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Tag: Peter Hore

Book Review. The Trafalgar Chronicle – 4

THE TRAFALGAR CHRONICLE

New Series 4

Edited by Peter Hore

Softcover.  £20 RRP.  Seaforth Publishing.

 

“Dedicated to Naval History in the Nelson Era”, the fourth volume in this series contains 21 essays, richly illustrated, and clearly reflecting the fact that the authors are enthusiastic, knowledgeable and articulate about their subjects.

 

This is a book to be read from cover to cover.  It has classy feel, the illustrations and maps are excellent, the topics interesting and eclectic within the period.

 

I particularly enjoyed the chapters “The Decaturs”,  “Nelson Was an Irishman”, “Russians on the Tagus”, “Captain John Perkins” (the first black officer in the Royal Navy) and “The Carronade”.  The last because this reviewer has a particular interest in carronades.  If I might take the liberty of showing a personal item….

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Photo 1  Model carronade made by the reviewer 2015

The essay by Anthony Bruce is the best description of the history of carronades which I have read.  Particularly the descriptions of naval actions where carronades made a significant contribution.

 

I eagerly look forward to further volumes in this series.

 

The Trafalgar Chronicle

Another terrific read from Pen and Sword!  Particularly relevant for me, as I will be visiting “Victory” at Portsmouth, UK, in a few weeks.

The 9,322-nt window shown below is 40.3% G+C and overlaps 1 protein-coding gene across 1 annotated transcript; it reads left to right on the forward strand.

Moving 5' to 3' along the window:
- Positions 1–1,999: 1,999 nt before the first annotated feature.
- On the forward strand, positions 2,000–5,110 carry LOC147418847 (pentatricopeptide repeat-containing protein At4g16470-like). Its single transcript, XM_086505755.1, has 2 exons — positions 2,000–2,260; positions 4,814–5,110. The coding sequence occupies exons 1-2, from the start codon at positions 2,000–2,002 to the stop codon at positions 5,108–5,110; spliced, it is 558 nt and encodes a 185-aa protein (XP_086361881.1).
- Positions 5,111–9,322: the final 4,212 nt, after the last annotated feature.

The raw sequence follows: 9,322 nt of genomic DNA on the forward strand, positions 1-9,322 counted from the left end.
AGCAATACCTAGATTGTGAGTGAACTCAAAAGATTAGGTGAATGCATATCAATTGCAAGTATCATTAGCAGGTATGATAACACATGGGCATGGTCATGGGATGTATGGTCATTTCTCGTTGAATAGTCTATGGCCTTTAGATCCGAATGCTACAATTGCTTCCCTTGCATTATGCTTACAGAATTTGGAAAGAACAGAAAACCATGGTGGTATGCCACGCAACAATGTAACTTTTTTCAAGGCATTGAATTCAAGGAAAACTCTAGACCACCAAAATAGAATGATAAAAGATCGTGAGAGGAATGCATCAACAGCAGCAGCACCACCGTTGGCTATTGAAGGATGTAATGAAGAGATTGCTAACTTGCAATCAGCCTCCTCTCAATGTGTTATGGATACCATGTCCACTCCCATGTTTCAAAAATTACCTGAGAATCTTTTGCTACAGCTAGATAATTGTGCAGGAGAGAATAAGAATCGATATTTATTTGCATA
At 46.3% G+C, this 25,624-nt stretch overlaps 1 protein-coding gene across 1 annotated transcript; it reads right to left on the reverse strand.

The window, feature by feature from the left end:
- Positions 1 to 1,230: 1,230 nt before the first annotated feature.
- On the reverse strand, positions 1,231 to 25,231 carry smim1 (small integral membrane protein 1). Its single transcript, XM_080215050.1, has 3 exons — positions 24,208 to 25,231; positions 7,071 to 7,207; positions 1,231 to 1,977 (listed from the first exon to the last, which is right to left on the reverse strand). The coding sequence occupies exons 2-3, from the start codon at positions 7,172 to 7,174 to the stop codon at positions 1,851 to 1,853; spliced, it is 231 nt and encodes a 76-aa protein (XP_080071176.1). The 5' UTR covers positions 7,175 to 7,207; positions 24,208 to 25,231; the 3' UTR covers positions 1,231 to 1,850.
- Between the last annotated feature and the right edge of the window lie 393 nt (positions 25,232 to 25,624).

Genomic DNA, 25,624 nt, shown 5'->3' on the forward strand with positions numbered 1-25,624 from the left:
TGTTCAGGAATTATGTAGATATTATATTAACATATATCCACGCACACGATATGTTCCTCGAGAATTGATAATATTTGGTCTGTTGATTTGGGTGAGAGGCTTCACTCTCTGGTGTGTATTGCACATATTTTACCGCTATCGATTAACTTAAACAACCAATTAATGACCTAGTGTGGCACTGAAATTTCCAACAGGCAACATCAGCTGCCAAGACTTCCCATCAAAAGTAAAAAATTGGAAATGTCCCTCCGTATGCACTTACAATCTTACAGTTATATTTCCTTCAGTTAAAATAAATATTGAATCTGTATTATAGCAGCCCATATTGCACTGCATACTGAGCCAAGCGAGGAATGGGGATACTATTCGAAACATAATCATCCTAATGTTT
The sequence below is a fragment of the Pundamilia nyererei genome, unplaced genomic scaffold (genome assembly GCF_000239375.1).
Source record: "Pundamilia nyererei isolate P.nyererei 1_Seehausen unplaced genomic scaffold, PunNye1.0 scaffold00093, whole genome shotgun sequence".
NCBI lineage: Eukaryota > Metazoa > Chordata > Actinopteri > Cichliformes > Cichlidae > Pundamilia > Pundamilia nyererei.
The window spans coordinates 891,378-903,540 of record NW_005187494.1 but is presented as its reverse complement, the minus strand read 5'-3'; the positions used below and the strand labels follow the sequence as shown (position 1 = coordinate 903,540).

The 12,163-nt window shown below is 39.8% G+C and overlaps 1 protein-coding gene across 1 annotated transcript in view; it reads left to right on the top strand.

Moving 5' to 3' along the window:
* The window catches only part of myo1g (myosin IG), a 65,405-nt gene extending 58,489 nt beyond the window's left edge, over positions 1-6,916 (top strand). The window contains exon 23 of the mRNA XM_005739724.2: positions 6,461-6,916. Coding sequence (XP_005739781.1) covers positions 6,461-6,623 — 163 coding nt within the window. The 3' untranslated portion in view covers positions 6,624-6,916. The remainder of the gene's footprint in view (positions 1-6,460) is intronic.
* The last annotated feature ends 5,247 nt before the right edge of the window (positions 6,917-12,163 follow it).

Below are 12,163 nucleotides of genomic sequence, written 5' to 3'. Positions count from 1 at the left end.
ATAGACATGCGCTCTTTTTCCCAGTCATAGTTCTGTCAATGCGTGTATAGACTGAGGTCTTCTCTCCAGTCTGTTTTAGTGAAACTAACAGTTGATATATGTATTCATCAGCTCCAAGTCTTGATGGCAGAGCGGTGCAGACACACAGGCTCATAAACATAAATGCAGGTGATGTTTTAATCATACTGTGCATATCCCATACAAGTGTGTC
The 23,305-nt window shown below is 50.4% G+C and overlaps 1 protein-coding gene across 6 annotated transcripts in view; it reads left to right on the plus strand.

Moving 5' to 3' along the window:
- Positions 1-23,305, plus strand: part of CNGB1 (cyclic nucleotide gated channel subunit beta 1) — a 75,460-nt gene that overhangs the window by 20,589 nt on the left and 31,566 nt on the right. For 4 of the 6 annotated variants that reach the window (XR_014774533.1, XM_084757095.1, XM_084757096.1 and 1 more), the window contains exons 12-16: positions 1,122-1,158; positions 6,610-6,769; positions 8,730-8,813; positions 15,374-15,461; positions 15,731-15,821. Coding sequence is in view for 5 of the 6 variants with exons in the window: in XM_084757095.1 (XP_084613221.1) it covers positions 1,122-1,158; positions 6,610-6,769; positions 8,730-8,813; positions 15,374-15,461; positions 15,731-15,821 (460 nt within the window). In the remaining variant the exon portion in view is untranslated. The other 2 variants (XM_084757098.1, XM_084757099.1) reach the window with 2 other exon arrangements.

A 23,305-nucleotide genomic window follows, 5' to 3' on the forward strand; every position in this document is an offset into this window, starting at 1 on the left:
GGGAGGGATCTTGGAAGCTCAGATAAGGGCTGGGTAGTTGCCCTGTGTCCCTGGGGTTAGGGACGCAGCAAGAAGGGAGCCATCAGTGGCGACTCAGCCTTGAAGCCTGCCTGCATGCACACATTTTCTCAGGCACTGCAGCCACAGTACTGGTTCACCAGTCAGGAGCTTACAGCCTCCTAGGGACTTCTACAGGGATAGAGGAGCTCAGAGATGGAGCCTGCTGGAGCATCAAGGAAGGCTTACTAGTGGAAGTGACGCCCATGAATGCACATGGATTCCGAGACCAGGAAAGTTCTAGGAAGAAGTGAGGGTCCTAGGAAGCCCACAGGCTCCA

TRAFALGAR CHRONICLE edited by Peter Hore

This is the first volume of articles on the subject of the Georgian period navy, ie. The epoch of Trafalgar, Nelson, Napoleon, 1812 war etc.    The volume contains 17 individually authored articles, maps, quality black and white and colour plates, notes and contributors’ biographies.

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For this general reader, most of the articles were very interesting, but some contained a level of detail which would be more of interest to researchers.

I particularly enjoyed the articles about  the American in The Royal Navy, Frederic Rolette, and Nelson as a junior officer.   I am certain that “Victory” modelers will find invaluable, the analysis in “What Did HMS Victory Actually Look Like?”

The crucial role of James Cook in the conquest of the French in Quebec was fascinating to this antipodean, who was not previously  aware of this period of Cook’s career.

I look forward to further volumes in this series which are intended to be published annually.  (This review covers Book 1 of the new series.  Since I wrote this review Books 2 and 3 have been published.  I hope to review 2 and 3 soon.)

Dr John Viggers

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My readers might be wondering why most of the books which I am reviewing in johnsmachines.com are “highly recommended”.  The reason is simple.  The books which I read and decide are crap do not get reviewed by me at all.  The ones which you will see in the blog also exclude those which I have decided are just OK.  The ones which you will read about here are those which I have really enjoyed, like “The Trafalgar Chronicle”.

 

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